Imagine this. You are talking to someone who is an acquaintance and, after listening to a short synopsis about your new book, they lean in close to your ear and whisper – ‘So, is that how you lost your virginity?’
Leaving the propriety of asking a near stranger that question aside (for I am guilty of such social travesties myself), I really wonder what kind of answer one can expect from such a question.
Do they expect an immediate, no-holds-barred disclosure? ‘Oh, yes! I wrote it just how it happened!’ Or do they expect coy avoidance? ‘If it was, my lips are sealed.’
Virginity, and loss thereof, is one of those magical no-go zones – along with politics, religion, salary and bowel movements. Yet people find the topic fascinating and, I’ve discovered, don’t mind a bit of confidential whispering about it. Perhaps it’s our need to reassure ourselves that our fumbling first attempt was not out of the ordinary, or perhaps it’s our desire to believe there is such a thing as the perfect de-flowering – if only we’d found the right partner/environment/moment etc. Whatever it is, it seems the release of The Yearning has pushed the question straight into my stratosphere.
Virginity is a strange charm. Socially it seems to be more highly valued in women than men. A female virgin is seen to be a chaste prize, a male virgin is seen to be surprising, if not laughable. (Remember the hoo-hah when Guy Sebastian admitted to his virginity? He handled the public scrutiny on his sex life with great poise, I felt). It’s another one of those cultural gender imbalances we have around our sexual values.
Losing your virginity at any age is a big deal. It’s a mysterious rite of passage. For some it’s awful, for many it’s just okay, for a few it’s the most amazing experience they’ve ever had. Much as I’d like to say the scene in The Yearning where the young girl loses her virginity to Solomon was based on my, or someone else’s, experience, I can’t. It’s pure fantasy. Having said that, I know there are people out there for whom The Union was their truth. Some people had the dubious fortune of a skilled, mature lover their first time.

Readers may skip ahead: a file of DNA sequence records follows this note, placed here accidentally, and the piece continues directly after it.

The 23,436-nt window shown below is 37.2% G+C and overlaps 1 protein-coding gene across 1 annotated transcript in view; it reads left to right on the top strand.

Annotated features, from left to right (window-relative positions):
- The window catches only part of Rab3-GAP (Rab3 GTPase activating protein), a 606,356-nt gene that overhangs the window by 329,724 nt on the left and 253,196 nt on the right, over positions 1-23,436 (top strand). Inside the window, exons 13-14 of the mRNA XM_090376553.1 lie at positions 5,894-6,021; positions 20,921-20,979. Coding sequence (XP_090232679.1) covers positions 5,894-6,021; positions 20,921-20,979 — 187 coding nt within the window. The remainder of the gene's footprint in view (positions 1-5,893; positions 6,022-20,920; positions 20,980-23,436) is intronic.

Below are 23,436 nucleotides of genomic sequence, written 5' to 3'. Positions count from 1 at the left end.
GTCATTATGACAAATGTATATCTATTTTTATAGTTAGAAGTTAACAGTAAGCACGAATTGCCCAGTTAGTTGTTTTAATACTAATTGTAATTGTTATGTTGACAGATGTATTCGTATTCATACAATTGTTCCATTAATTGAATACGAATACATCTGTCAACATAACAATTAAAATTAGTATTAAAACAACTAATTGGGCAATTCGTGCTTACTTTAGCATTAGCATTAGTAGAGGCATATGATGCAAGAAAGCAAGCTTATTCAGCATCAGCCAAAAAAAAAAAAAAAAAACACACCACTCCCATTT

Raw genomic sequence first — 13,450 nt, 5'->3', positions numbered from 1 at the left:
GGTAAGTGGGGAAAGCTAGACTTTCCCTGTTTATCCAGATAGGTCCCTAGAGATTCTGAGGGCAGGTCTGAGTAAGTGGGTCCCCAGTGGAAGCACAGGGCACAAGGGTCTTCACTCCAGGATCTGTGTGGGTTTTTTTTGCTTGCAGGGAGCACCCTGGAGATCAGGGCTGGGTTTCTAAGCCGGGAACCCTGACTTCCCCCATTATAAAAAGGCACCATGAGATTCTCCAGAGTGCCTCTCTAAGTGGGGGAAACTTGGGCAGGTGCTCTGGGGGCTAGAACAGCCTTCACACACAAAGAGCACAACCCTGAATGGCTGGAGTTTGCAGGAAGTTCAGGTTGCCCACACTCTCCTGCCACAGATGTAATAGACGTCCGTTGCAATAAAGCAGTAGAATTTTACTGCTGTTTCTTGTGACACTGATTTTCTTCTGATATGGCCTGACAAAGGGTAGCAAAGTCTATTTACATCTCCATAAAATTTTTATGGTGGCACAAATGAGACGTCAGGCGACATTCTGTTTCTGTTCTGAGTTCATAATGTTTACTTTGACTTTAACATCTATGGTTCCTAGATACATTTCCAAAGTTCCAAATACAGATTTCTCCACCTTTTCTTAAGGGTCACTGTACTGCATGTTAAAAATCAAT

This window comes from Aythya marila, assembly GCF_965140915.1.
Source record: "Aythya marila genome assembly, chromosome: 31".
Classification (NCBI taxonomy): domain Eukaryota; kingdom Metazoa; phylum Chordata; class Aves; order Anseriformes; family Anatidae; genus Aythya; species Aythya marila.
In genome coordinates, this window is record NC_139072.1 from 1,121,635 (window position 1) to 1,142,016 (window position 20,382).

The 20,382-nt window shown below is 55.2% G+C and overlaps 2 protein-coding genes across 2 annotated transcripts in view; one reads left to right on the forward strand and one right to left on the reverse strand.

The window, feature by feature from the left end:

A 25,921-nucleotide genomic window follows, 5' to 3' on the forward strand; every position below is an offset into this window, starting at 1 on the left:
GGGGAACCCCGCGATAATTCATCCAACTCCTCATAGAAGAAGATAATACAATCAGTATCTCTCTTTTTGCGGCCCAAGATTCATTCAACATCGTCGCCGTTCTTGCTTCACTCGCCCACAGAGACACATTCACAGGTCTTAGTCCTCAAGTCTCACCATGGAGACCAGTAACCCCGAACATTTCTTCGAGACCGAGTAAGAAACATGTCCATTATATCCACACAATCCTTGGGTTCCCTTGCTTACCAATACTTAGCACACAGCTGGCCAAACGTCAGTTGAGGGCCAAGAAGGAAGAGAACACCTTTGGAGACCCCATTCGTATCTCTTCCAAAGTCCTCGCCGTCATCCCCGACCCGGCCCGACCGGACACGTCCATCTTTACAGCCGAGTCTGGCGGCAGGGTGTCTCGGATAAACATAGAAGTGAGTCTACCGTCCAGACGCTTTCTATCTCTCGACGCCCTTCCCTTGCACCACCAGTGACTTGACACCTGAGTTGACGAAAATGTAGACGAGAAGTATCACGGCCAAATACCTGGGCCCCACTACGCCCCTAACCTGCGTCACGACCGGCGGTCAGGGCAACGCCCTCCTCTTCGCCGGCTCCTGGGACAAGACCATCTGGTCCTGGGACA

I say dubious because first consensual sex, whether it’s the first time ever or first time with a new lover, is bound to either build or destroy its mystery. And while the idea that the first time could be a knock-out is an alluring one, I don’t know that it would do any of us any good if it was. Imagine your first time with a lover who takes you to a place of pleasure you never imagined existed. Then imagine how disappointed you’re going to feel as you grow into life and realise that not all sexual experiences are like that one. No sexual experience is ever going to match it.
I wrote The Union chapter as a short story many years ago. I think it was a dormant fantasy just waiting for the right moment to pour from my unconscious onto the page. It was sort of inspired by my own crushes on teachers of various persuasions. But it also arose from the revelation that sex can be a profound erotic experience. The scene in The Union describes the kind of sexual experience everybody longs for, if not when they lose their virginity, at least once in their lifetime: a powerful, transformative, erotic connection to a lover.
For those who particularly want to know, at 19 I arrived relatively late to the fully fledged sexual experience and I’m glad of it. We were good friends and it was as much an experiment as a romantic interlude. I think we played Kate Bush and he wore new pink socks (?). Looking back, I’m glad it was ordinary. I wasn’t mature enough to cope with the consequences of a skilled lover, and I might well have been ruined for future relationships, as happens with my young protagonist in The Yearning. And because it was all the things losing virginity should be - sweet and awkward and laughable – I can look back on it now with great fondness.